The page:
Garofalo also failed to report the repayment of a $20,000 loan to Laird, the documents said. Laird told investigators in an interview that the $20,000 loan was to help him during a cash crunch; Garofalo told investigators Laird was going to use the money, from Garofalo's campaign account, to help buy campaign signs and other materials that ultimately weren't purchased.
Garofalo has insisted for a year that he didn't knowingly violate any laws when he voted on items involving advertisers in his publications. The votes--most of them unanimous among Huntington Beach's seven-member council--ranged from development approvals to routine permits.
He has said that he was paid $100,000 a year as a consultant to Laird's business, Coatings Resource, after selling the business to Laird. The court documents include statements from Laird, Laird's son and a company controller telling investigators they didn't know how Garofalo was paid and had no control over the business' bank accounts until 2 1/2 years after Laird took over.
Advertisers in the publications included some of the city's major businesses, including Hearthside Homes, formerly Koll Real Estate; the Waterfront Hilton; Huntington Beach Mall; and Seacliff Village Shopping Center.
Also advertising were two developers who built homes purchased by Garofalo. He bought one home for $565,000 after being placed ahead of 300 potential home buyers by the developer, then sold the house a day later for $625,000. He said he made only $1 profit after paying for $60,000 worth of upgrades requested by the new owner, his longtime friend George Pearson.
In an interview last year, Garofalo said the investigation was sparked by his political enemies. He blamed the animus on his pro-development stance.
"I'm prepared to stand the test of whatever scrutiny anyone wants to throw at me," he said in June 2000. "I didn't profit from anything."
If charges ultimately are filed over the votes, they could range from administrative to criminal.
If handled administratively, each violation of the state's Political Reform Act carries a maximum $2,000 fine. Civil penalties can be higher. Misdemeanor violations carry fines of $1,000 each and a year in jail.
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December 1993 -- Newspaper publisher Dave Garofalo awarded contract to publish Huntington Beach Visitors Guide.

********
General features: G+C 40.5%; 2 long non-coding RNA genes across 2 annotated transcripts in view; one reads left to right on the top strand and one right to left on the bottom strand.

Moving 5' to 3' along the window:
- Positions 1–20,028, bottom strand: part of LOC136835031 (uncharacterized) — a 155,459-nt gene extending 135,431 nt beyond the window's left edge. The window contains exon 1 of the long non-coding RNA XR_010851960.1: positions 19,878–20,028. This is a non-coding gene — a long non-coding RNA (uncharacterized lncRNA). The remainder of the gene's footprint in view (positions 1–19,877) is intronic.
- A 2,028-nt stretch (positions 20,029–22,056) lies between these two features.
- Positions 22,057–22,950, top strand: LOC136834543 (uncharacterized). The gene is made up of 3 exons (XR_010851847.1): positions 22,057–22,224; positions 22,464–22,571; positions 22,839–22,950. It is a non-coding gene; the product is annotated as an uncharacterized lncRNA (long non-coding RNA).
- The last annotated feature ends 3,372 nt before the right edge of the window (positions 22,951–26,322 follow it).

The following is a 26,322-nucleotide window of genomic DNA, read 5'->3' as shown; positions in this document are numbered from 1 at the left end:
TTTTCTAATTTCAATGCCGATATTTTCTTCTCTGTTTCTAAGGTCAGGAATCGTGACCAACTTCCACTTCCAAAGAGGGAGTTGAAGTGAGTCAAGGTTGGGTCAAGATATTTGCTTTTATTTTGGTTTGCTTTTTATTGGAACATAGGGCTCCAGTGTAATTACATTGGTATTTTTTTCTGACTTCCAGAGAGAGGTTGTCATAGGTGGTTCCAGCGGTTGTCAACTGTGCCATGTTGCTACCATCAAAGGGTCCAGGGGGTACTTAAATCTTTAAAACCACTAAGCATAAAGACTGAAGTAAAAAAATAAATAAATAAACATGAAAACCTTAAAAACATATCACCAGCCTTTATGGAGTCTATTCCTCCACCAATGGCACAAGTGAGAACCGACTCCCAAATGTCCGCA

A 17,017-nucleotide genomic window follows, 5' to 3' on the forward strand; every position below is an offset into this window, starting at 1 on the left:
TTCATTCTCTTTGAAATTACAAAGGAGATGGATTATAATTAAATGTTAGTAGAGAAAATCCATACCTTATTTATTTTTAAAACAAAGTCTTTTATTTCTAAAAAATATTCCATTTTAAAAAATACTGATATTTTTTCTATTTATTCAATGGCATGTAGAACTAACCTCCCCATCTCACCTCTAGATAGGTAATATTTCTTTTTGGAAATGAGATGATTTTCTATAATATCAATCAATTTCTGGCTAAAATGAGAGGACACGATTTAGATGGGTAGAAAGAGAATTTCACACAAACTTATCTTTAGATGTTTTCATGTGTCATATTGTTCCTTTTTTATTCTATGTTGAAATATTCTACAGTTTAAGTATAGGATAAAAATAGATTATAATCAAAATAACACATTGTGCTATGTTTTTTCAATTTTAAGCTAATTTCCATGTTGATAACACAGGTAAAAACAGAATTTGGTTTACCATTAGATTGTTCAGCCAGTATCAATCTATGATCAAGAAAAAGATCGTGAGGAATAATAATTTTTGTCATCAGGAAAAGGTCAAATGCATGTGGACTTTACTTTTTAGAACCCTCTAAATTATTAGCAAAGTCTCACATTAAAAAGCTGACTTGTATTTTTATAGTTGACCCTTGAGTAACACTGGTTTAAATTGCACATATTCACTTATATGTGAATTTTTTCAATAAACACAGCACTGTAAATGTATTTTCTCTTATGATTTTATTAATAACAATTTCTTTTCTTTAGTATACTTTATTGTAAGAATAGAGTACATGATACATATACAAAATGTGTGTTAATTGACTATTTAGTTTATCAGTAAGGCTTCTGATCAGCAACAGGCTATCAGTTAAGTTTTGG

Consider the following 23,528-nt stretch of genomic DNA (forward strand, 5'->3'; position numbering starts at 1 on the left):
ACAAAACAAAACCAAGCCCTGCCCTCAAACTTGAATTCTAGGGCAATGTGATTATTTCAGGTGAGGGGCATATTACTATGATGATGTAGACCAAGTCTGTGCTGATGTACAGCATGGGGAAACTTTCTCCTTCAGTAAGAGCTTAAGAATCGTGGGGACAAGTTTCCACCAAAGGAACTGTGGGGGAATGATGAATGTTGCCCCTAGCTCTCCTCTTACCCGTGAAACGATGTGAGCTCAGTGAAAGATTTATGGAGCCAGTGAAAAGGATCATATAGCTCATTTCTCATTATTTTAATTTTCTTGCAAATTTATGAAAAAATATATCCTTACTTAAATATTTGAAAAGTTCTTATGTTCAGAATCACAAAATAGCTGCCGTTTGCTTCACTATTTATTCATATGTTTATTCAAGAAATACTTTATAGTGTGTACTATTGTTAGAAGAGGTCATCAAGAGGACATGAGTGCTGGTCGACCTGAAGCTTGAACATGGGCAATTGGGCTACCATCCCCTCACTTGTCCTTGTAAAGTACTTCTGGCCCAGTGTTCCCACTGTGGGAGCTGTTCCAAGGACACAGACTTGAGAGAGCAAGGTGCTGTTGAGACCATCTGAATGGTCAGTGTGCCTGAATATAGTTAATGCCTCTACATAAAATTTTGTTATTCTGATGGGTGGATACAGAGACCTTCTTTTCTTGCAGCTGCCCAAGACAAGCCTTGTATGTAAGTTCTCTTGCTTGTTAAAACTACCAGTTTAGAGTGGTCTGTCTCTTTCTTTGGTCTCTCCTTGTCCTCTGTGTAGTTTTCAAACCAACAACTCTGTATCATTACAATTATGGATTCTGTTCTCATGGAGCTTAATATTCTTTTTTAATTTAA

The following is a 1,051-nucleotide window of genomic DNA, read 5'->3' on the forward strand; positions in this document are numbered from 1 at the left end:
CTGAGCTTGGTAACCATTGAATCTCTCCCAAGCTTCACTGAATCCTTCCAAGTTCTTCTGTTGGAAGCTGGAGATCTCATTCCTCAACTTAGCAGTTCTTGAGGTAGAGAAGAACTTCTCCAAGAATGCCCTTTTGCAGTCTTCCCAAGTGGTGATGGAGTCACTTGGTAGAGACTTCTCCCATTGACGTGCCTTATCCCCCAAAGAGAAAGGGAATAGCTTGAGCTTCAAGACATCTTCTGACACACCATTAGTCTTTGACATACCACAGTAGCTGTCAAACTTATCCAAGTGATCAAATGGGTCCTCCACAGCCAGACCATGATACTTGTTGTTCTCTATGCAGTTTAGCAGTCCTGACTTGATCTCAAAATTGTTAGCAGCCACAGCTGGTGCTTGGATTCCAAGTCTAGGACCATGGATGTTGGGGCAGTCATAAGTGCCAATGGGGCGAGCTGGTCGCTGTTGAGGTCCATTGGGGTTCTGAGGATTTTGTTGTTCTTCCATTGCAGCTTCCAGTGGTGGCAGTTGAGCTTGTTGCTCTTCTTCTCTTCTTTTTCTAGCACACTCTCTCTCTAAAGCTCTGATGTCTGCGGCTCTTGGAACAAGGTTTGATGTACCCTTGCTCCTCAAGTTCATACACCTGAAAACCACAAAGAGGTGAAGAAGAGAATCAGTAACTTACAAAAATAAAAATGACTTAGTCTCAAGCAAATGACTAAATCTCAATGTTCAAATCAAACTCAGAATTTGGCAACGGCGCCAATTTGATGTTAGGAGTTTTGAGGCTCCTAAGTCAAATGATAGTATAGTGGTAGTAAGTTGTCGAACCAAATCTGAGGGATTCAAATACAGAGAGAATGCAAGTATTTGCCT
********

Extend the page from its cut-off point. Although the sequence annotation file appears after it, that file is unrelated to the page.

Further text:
November 1994 -- Garofalo elected to Huntington Beach City Council.
January 1998 -- Garofalo sells Visitor Guide publishing rights to a longtime friend.
July 1998 -- Garofalo purchases home for $565,000 and sells it a day later to a friend for $625,000.
October 1998 -- Fair Political Practices Commission advises Garofalo to abstain from voting on matters involving advertisers for a year after receiving payment.
May 2000 -- Complaint filed with FPPC claiming Garofalo violated state voting and conflict-of-interest laws.
June 2000 -- Huntington Beach city attorney launches an investigation into the relationship between the Visitors Guide, Garofalo and the Huntington Beach Conference and Visitors Bureau.
July 2000 -- Orange County district attorney's office requests minutes from council meetings since December 1994 and statements of economic interest as part of a Garofalo conflict-of-interest investigation.
July 2000 -- City attorney turns over investigation to D.A.'s office and FPPC.
July 2000 -- Garofalo admits to casting hundreds of votes aiding advertisers while unaware of potential conflict.
August 2000 -- City attorney orders Huntington Beach Conference and Visitors Bureau to terminate Visitors Guide contract with Garofalo.
April 2001 -- D.A.'s office serves search warrants on Garofalo's home, cars, business and bank accounts and on the offices of his business' new owners.
June 2001 -- Council rejects request to pay Garofalo's legal fees and any civil fines that stem from criminal probe.
July 2001 -- Court documents allege that Garofalo repeatedly violated state conflict-of-interest laws and failed to report business income for at least two years.
December 2001 -- Resigns his City Council seat, saying he wants to devote more attention to "personal issues."